I’m drifting drifting back in memory once again and I think I’m about seven and my parents are debating whether or not I should be allowed to see a scary movie. My mother was concerned that at my age the trauma might warp my mind ha little did she know of future warpings from myriad traumas but she was overruled by my father- who knows he may have relished the thought of trauma forever affecting the innocent young psyche of his only begotten son. And thus I was allowed to stay up late and watch the original 1933 version of King Kong.
I was fascinated. Mesmerized and captivated. The movie so dark and dream-like and years later I would learn that this film was embraced by Andre Breton and the French Surrealists. But I was confused, that innocent young psyche of mine having never been exposed to ambiguity, and wasn’t Kong The Magnificent 52 foot tall Ape supposed to be the villain abducting poor diminutive Fay Wray and all (God only knows what he intended to do with her and my innocent young psyche was not sufficiently developed to conjecture the possibilities, although Andre Breton and his pals probably could, what with them being French and all.) But I was on Kong’s side from the get-go and it felt strange. Weren’t there Good Guys and Bad Guys cops and robbers cowboys and Indians white hats vs black hats wasn’t it supposed to be clear and simple, self-evident a priori Yin and Yang? If Kong wasn’t the bad guy then who was? He didn’t go to the Big Apple of his own volition, no they gassed him unconscious and abducted him. He was a hostage and boy if there was ever anyone immune to the Stockholm Syndrome it was King Kong!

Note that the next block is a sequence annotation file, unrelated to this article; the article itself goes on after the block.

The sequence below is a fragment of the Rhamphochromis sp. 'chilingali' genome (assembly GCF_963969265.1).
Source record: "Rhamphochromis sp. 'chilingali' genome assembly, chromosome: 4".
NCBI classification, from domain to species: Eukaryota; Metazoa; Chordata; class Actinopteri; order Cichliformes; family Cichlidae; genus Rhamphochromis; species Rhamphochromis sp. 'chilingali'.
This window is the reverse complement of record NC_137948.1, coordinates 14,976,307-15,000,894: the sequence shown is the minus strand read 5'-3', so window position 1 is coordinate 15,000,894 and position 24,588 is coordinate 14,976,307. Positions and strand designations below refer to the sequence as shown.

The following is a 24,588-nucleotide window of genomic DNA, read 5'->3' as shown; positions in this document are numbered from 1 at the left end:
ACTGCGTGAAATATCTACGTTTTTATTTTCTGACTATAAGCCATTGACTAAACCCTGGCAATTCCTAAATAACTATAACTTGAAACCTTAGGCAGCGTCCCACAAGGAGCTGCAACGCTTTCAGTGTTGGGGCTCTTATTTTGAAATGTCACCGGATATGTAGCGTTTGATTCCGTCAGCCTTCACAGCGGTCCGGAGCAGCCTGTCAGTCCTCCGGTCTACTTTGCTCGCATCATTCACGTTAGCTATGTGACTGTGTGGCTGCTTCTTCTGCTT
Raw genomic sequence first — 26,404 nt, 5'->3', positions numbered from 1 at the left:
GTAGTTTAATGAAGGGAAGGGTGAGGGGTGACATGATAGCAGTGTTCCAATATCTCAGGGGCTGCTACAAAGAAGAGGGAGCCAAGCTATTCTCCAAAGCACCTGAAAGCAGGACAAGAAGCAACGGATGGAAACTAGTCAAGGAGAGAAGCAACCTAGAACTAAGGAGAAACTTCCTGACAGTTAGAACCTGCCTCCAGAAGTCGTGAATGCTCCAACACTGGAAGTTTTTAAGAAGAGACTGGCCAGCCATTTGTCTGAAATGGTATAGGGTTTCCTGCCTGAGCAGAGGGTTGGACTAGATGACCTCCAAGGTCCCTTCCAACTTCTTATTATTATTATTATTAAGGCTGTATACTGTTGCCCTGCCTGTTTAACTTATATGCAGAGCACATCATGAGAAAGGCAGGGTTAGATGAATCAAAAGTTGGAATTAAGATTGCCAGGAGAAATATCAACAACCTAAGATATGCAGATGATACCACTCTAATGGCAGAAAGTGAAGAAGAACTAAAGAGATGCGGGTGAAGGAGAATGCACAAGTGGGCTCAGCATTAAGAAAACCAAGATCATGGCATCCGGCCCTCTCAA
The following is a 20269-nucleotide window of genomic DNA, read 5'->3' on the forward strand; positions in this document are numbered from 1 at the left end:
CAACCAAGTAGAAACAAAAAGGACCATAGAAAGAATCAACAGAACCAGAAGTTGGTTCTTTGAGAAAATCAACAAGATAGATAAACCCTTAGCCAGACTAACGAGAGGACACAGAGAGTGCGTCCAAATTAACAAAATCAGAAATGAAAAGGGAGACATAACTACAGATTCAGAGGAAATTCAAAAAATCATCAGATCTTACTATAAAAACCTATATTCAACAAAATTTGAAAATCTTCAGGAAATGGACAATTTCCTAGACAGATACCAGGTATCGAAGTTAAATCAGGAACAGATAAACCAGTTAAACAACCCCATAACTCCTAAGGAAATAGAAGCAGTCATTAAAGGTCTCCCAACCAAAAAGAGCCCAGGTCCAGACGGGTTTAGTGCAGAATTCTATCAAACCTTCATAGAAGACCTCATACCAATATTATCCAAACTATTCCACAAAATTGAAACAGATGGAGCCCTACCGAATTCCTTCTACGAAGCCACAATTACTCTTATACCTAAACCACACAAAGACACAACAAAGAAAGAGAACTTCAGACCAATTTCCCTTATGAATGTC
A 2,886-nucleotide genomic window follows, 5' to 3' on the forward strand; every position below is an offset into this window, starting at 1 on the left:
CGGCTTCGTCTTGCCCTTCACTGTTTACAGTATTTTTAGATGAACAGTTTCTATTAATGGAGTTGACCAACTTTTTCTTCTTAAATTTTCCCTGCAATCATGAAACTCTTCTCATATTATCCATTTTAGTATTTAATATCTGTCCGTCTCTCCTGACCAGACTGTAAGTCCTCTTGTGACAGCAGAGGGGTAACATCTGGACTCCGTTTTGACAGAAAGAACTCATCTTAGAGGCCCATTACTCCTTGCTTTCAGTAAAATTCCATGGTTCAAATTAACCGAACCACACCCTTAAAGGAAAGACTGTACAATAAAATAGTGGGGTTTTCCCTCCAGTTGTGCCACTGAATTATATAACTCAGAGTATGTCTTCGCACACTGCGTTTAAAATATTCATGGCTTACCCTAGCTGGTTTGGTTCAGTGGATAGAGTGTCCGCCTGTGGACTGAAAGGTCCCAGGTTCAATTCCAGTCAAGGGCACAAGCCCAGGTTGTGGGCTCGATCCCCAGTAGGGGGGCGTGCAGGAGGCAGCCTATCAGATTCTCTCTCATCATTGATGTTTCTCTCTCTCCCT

Shackled, debased, humiliated, a giant Broadway attraction a Gargantuan vaudeville performer growling pulling on his chains inspiring awe and fear in the heartless gown and tuxedo audience. Then, like self-destructive idiots, they cart out Fay Wray with her rescuer beau Jack, Kong’s arch rival. Snapping pictures, flash bulbs flaring agitating the big fellow a voice screams out “Stop-stop- he thinks you’re hurting the girl!” and with a mighty tug he is unchained liberated pissed off to high heaven running amok killing and crushing derailing subway trains- looking, searching desperately for her, Fay Wray where did they hide her there there she is and she is snatched away from the insipid Jack and my innocent young psyche absolutely bewildered, not the least of reasons being I sensed Fay actually preferred Kong over her rescuer beau Jack because he was pure and uncorrupted. I’m with you Kong I’m with you wreak havoc on the bastards grab Fay Wray climb up the newly built Empire State Building that concrete and steel phallic icon of civilization.
No no here come the planes yes that’s it knock them out of the sky but the cowards have you outnumbered blasting you with machine guns death by a thousand cuts and you fall fall to the street dead. The voice of his captor bellows “Twas Beauty killed the Beast.” Bullshit you killed him you exploitive bastard and before the closing credits I’m no longer ambivalent. I knew then I was one of you and not one of them, and as far as I’m concerned you should have laid waste to New York then moved on to Jersey.
2 thoughts on “From The Red Wing Chronicles- A Stream Of Consciousness Remembrance Of King Kong”
I read this in one rushing eyeful, while comparing my memory of watching it as a youngster to yours. I don’t know how my sympathies shook out at the time, but I do remember the awesomeness of the great ape, and the precious femininity of Fay Wray, legs awaving.
Great story telling, Ron, may the R. W. Chronicles roll on.
Thank you Larry. The innocent child/woman image of Fay Wray did not go unnoticed even at my prepubescent age. Did she bear an influence on Marilyn Monroe and the long panoply of Monroe imitators? When she appeared at the the 2005 Academy Awards that featured her successor Naomi Watts, she still, in her mid-nineties, had the magic and allure.